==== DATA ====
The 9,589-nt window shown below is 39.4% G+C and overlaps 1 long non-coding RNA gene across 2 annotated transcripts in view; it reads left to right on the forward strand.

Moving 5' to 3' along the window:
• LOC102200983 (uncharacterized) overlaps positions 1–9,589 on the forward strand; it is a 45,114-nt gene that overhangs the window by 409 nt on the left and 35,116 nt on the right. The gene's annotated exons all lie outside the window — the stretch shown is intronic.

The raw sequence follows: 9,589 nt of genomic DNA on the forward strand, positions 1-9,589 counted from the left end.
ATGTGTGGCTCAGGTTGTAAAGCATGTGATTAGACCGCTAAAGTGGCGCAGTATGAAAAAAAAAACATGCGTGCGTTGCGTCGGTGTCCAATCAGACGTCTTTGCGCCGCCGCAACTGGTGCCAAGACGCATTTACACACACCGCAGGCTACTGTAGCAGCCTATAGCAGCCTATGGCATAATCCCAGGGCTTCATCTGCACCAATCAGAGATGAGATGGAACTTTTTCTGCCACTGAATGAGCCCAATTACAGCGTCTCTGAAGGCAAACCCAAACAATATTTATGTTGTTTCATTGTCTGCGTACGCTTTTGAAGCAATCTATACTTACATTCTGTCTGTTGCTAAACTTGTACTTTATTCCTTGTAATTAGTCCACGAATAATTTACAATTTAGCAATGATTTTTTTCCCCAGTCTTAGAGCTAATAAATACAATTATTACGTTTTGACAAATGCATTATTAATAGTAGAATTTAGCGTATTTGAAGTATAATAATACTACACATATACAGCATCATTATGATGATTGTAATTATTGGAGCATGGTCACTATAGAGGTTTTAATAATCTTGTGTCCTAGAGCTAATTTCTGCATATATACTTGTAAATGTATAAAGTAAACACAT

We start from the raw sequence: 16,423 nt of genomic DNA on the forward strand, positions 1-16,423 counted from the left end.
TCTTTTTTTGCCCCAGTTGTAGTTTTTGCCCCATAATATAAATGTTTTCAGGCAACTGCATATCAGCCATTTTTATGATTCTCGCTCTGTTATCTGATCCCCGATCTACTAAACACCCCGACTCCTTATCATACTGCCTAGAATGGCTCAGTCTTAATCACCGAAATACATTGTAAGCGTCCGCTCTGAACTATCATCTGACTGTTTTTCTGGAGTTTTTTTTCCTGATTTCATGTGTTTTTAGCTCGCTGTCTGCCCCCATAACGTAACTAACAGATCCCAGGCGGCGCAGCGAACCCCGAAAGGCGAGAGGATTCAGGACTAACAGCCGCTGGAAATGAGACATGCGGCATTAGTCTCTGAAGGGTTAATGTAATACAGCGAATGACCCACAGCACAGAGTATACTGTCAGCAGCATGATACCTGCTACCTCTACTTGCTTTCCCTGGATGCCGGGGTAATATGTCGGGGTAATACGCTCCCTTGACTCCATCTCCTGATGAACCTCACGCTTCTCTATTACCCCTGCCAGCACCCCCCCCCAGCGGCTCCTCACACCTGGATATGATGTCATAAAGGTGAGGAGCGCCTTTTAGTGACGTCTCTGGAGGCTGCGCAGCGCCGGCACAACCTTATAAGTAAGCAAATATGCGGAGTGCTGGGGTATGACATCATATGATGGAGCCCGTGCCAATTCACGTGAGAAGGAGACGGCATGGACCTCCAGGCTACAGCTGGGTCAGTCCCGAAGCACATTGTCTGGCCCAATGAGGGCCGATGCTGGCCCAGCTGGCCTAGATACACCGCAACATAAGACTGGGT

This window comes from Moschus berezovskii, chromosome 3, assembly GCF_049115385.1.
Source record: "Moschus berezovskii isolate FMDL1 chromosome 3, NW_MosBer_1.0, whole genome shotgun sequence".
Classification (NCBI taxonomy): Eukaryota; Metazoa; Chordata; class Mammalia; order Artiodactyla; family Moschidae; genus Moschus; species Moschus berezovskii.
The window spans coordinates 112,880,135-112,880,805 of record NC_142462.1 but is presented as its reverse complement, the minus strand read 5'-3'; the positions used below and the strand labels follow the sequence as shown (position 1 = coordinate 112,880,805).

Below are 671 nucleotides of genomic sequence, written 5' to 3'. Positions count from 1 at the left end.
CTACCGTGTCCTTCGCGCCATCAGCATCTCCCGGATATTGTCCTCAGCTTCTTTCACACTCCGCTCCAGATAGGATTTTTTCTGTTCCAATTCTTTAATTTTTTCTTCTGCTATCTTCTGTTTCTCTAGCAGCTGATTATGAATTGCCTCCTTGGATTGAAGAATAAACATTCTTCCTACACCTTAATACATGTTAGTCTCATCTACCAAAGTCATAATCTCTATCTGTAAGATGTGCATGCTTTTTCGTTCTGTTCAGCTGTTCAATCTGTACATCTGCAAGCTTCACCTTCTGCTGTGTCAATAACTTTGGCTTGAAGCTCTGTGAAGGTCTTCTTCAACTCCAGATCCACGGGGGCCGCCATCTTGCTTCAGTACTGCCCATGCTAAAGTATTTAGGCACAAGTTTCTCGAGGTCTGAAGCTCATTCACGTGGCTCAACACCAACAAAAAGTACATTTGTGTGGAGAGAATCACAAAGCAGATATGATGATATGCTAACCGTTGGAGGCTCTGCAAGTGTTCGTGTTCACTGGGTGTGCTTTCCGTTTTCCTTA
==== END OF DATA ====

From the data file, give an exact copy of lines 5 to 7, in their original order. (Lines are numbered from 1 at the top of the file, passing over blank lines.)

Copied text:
ATGTGTGGCTCAGGTTGTAAAGCATGTGATTAGACCGCTAAAGTGGCGCAGTATGAAAAAAAAAACATGCGTGCGTTGCGTCGGTGTCCAATCAGACGTCTTTGCGCCGCCGCAACTGGTGCCAAGACGCATTTACACACACCGCAGGCTACTGTAGCAGCCTATAGCAGCCTATGGCATAATCCCAGGGCTTCATCTGCACCAATCAGAGATGAGATGGAACTTTTTCTGCCACTGAATGAGCCCAATTACAGCGTCTCTGAAGGCAAACCCAAACAATATTTATGTTGTTTCATTGTCTGCGTACGCTTTTGAAGCAATCTATACTTACATTCTGTCTGTTGCTAAACTTGTACTTTATTCCTTGTAATTAGTCCACGAATAATTTACAATTTAGCAATGATTTTTTTCCCCAGTCTTAGAGCTAATAAATACAATTATTACGTTTTGACAAATGCATTATTAATAGTAGAATTTAGCGTATTTGAAGTATAATAATACTACACATATACAGCATCATTATGATGATTGTAATTATTGGAGCATGGTCACTATAGAGGTTTTAATAATCTTGTGTCCTAGAGCTAATTTCTGCATATATACTTGTAAATGTATAAAGTAAACACAT

We start from the raw sequence: 16,423 nt of genomic DNA on the forward strand, positions 1-16,423 counted from the left end.
TCTTTTTTTGCCCCAGTTGTAGTTTTTGCCCCATAATATAAATGTTTTCAGGCAACTGCATATCAGCCATTTTTATGATTCTCGCTCTGTTATCTGATCCCCGATCTACTAAACACCCCGACTCCTTATCATACTGCCTAGAATGGCTCAGTCTTAATCACCGAAATACATTGTAAGCGTCCGCTCTGAACTATCATCTGACTGTTTTTCTGGAGTTTTTTTTCCTGATTTCATGTGTTTTTAGCTCGCTGTCTGCCCCCATAACGTAACTAACAGATCCCAGGCGGCGCAGCGAACCCCGAAAGGCGAGAGGATTCAGGACTAACAGCCGCTGGAAATGAGACATGCGGCATTAGTCTCTGAAGGGTTAATGTAATACAGCGAATGACCCACAGCACAGAGTATACTGTCAGCAGCATGATACCTGCTACCTCTACTTGCTTTCCCTGGATGCCGGGGTAATATGTCGGGGTAATACGCTCCCTTGACTCCATCTCCTGATGAACCTCACGCTTCTCTATTACCCCTGCCAGCACCCCCCCCCAGCGGCTCCTCACACCTGGATATGATGTCATAAAGGTGAGGAGCGCCTTTTAGTGACGTCTCTGGAGGCTGCGCAGCGCCGGCACAACCTTATAAGTAAGCAAATATGCGGAGTGCTGGGGTATGACATCATATGATGGAGCCCGTGCCAATTCACGTGAGAAGGAGACGGCATGGACCTCCAGGCTACAGCTGGGTCAGTCCCGAAGCACATTGTCTGGCCCAATGAGGGCCGATGCTGGCCCAGCTGGCCTAGATACACCGCAACATAAGACTGGGT